On April 8, the U.S. Department of Justice (DOJ) released its Final Rule to revise existing regulations implementing Title II of the Americans with Disabilities Act (ADA). This Final Rule clarifies the obligations of state and local governments to make web content and mobile applications accessible.

In March, a district court in the Eastern District of California followed other courts holding that an undated, model form debt validation notice does not violate the Fair Debt Collection Practices Act (FDCPA). Specifically, the court found that the plaintiff’s barebones allegations about purported financial, reputational, and emotional harm did not confer Article III standing.

The U.S. Court of Appeals for the Ninth Circuit recently reversed a district court’s ruling, which had denied a motion to compel arbitration of Opportunity Financial (OppFi) on the basis that the arbitration clause was substantively unconscionable due to the choice of law provision in the loan agreement containing the arbitration clause. The Ninth Circuit vacated the decision and directed the district court to refer the matter to arbitration.

The California Senate Banking and Financial Institutions Committee is currently considering Senate Bill (SB) 1286, which would expand the scope of the Rosenthal Fair Debt Collection Practices Act (RFDCPA) to also prohibit debt collectors from engaging in unfair or deceptive acts or practices in the collection of small business debts.

On April 5, the U.S. Court of Appeals for the Fifth Circuit issued an order effectively reversing the district court’s decision to transfer the lawsuit challenging the Consumer Financial Protection Bureau’s (CFPB or Bureau) credit card late fee rule from the Northern District of Texas to the District Court for the District of Columbia (D.D.C), finding that the Texas district court lacked jurisdiction to issue its order because the plaintiffs’ appeal of the effective denial of their motion for preliminary injunction was already pending before the appellate court.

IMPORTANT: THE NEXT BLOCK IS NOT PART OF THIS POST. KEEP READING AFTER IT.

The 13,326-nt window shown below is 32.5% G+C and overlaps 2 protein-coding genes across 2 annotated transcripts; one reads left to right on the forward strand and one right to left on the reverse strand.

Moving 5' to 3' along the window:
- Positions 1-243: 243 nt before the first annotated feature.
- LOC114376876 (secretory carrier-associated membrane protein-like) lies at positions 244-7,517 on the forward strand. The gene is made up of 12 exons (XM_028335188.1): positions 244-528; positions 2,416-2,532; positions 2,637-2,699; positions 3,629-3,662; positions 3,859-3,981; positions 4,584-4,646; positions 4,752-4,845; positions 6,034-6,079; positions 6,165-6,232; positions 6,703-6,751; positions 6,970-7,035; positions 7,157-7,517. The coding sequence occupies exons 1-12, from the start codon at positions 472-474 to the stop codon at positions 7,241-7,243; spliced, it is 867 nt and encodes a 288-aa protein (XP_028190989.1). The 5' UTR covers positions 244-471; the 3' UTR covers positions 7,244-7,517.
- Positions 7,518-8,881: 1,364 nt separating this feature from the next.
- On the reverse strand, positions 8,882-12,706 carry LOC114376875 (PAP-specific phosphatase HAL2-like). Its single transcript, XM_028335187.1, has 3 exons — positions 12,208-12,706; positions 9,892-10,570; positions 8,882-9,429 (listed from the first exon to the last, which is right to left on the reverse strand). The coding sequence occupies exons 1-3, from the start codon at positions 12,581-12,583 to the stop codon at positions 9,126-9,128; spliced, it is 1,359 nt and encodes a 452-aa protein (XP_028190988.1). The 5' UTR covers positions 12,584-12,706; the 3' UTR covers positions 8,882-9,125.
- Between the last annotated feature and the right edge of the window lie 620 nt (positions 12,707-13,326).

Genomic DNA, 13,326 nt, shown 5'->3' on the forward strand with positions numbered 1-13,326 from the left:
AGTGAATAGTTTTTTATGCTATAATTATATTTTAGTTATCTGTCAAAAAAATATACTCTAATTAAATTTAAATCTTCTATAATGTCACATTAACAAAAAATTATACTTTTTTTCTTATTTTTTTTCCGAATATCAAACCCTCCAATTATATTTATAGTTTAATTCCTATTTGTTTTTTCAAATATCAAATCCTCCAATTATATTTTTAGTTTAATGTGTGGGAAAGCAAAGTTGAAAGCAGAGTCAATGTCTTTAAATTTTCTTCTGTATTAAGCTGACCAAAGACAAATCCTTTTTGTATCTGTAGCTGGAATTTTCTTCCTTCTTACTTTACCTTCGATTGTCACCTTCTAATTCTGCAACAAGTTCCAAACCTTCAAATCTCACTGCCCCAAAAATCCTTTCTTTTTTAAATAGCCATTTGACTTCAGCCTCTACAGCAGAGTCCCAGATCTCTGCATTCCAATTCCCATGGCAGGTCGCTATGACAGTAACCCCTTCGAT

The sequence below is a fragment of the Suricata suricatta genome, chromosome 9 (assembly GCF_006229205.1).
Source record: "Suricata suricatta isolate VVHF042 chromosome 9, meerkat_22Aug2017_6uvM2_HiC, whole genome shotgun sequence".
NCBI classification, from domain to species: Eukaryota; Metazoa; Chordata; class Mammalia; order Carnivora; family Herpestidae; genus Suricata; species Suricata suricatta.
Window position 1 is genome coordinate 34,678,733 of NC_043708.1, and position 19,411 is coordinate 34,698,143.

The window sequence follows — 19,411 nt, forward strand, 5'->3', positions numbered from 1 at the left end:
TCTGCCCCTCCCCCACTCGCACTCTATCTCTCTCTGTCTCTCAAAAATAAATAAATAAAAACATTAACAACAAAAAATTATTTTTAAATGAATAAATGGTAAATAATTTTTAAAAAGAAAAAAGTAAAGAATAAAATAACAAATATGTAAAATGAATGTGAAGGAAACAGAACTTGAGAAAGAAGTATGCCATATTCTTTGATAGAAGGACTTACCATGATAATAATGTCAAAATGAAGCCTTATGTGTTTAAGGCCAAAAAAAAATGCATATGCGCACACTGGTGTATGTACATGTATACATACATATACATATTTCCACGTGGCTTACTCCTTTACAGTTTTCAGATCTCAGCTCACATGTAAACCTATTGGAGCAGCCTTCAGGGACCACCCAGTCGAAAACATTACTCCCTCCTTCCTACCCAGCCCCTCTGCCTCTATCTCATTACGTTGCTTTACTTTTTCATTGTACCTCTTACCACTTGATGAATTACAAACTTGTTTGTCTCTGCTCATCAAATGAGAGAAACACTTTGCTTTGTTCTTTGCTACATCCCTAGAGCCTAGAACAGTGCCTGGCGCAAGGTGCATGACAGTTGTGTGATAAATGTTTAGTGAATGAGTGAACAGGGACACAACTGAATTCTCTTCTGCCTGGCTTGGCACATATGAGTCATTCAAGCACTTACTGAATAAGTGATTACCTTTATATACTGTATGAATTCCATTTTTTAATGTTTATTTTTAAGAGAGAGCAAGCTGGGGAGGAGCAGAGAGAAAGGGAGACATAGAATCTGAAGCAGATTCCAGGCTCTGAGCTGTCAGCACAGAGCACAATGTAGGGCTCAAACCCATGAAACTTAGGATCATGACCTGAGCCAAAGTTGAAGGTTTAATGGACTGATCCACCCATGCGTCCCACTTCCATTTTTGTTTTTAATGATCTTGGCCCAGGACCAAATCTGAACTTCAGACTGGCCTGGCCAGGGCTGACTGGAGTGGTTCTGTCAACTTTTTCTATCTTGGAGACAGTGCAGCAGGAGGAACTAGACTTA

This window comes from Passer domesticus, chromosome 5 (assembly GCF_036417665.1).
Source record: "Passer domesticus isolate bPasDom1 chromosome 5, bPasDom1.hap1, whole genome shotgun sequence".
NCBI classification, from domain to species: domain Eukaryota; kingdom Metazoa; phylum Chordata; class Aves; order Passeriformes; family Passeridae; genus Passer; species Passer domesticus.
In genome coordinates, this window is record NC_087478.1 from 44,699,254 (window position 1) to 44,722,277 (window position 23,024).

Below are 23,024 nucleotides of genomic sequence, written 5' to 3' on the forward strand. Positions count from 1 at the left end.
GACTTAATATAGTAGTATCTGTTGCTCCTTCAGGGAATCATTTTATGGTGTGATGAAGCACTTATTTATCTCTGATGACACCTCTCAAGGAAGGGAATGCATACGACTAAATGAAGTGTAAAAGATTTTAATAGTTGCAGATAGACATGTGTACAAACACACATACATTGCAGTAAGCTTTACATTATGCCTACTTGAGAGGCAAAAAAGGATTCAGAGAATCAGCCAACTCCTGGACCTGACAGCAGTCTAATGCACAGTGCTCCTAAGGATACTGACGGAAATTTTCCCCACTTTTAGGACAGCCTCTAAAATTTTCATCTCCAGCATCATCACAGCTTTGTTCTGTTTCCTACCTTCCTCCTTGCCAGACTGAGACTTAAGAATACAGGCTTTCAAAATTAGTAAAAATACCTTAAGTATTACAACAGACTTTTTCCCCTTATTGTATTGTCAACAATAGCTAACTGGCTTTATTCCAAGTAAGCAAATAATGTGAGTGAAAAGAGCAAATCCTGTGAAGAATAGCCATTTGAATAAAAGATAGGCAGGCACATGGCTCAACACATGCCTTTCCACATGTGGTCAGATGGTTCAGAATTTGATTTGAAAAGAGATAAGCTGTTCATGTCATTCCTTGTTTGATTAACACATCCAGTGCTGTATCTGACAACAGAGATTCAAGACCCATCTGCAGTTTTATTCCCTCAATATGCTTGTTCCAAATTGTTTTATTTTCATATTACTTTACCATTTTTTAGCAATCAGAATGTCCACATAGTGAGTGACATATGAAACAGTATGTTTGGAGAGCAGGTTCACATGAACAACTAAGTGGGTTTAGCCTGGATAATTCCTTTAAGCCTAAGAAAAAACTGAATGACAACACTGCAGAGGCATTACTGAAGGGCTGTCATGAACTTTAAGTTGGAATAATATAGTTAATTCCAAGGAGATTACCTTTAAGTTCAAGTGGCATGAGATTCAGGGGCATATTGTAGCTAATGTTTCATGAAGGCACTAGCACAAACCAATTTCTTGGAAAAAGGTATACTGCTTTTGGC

On April 2, the California Senate Judicial Committee passed Senate Bill 1061. The bill seeks to prevent health care providers and contracted collection agencies from providing information about patients’ medical debt to credit reporting agencies. The bill would also prevent credit reporting agencies from accepting, storing, or sharing information related to medical debt.

According to a recent report by WebRecon, court filings under the Fair Debt Collection Practices Act (FDCPA) and Telephone Consumer Protection Act (TCPA) were down for the month of February while court filings under the Fair Credit Reporting Act (FCRA) and complaints filed with the Consumer Financial Protection Bureau (CFPB) were up. Year-to-date everything is still up by double digits compared to 2023.

On April 2, the U.S. Court of Appeals for the Fifth Circuit issued an order staying the district court’s decision to transfer the lawsuit challenging the Consumer Financial Protection Bureau’s (CFPB) credit card late fee rule from the Northern District of Texas to the District Court for the District of Columbia (D.D.C). As discussed here, on March 28, 2024, the district court had transferred the case to D.D.C. finding an “attenuated nexus” to the Fort Worth Division since, according to the district court, only one of the six plaintiffs had even a remote tie to the division. The Fifth Circuit’s stay is in effect until 5:00 pm on Friday, April 5, 2024.